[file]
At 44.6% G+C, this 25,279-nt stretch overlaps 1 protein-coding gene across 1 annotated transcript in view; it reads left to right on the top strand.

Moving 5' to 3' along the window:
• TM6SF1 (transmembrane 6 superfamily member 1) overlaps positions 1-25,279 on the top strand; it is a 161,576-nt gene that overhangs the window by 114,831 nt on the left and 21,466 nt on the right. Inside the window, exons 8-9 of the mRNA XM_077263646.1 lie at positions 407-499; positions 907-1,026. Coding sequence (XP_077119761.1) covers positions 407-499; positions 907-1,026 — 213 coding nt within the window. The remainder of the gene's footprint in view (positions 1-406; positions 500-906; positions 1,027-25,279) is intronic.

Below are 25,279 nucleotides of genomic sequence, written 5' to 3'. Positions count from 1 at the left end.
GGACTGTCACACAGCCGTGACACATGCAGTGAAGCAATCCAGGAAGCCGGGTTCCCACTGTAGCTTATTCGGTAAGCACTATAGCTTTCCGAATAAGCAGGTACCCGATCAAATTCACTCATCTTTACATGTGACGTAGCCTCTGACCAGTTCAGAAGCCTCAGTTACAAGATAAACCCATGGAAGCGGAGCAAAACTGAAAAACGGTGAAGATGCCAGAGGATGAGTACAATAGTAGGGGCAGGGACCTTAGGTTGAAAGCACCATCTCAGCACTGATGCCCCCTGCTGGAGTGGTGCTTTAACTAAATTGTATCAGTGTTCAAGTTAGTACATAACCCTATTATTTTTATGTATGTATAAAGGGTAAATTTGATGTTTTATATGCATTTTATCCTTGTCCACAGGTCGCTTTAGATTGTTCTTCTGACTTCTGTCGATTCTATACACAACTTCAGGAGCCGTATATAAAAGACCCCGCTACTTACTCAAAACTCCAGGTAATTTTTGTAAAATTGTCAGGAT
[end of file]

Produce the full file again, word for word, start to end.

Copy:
At 44.6% G+C, this 25,279-nt stretch overlaps 1 protein-coding gene across 1 annotated transcript in view; it reads left to right on the top strand.

Moving 5' to 3' along the window:
• TM6SF1 (transmembrane 6 superfamily member 1) overlaps positions 1-25,279 on the top strand; it is a 161,576-nt gene that overhangs the window by 114,831 nt on the left and 21,466 nt on the right. Inside the window, exons 8-9 of the mRNA XM_077263646.1 lie at positions 407-499; positions 907-1,026. Coding sequence (XP_077119761.1) covers positions 407-499; positions 907-1,026 — 213 coding nt within the window. The remainder of the gene's footprint in view (positions 1-406; positions 500-906; positions 1,027-25,279) is intronic.

Below are 25,279 nucleotides of genomic sequence, written 5' to 3'. Positions count from 1 at the left end.
GGACTGTCACACAGCCGTGACACATGCAGTGAAGCAATCCAGGAAGCCGGGTTCCCACTGTAGCTTATTCGGTAAGCACTATAGCTTTCCGAATAAGCAGGTACCCGATCAAATTCACTCATCTTTACATGTGACGTAGCCTCTGACCAGTTCAGAAGCCTCAGTTACAAGATAAACCCATGGAAGCGGAGCAAAACTGAAAAACGGTGAAGATGCCAGAGGATGAGTACAATAGTAGGGGCAGGGACCTTAGGTTGAAAGCACCATCTCAGCACTGATGCCCCCTGCTGGAGTGGTGCTTTAACTAAATTGTATCAGTGTTCAAGTTAGTACATAACCCTATTATTTTTATGTATGTATAAAGGGTAAATTTGATGTTTTATATGCATTTTATCCTTGTCCACAGGTCGCTTTAGATTGTTCTTCTGACTTCTGTCGATTCTATACACAACTTCAGGAGCCGTATATAAAAGACCCCGCTACTTACTCAAAACTCCAGGTAATTTTTGTAAAATTGTCAGGAT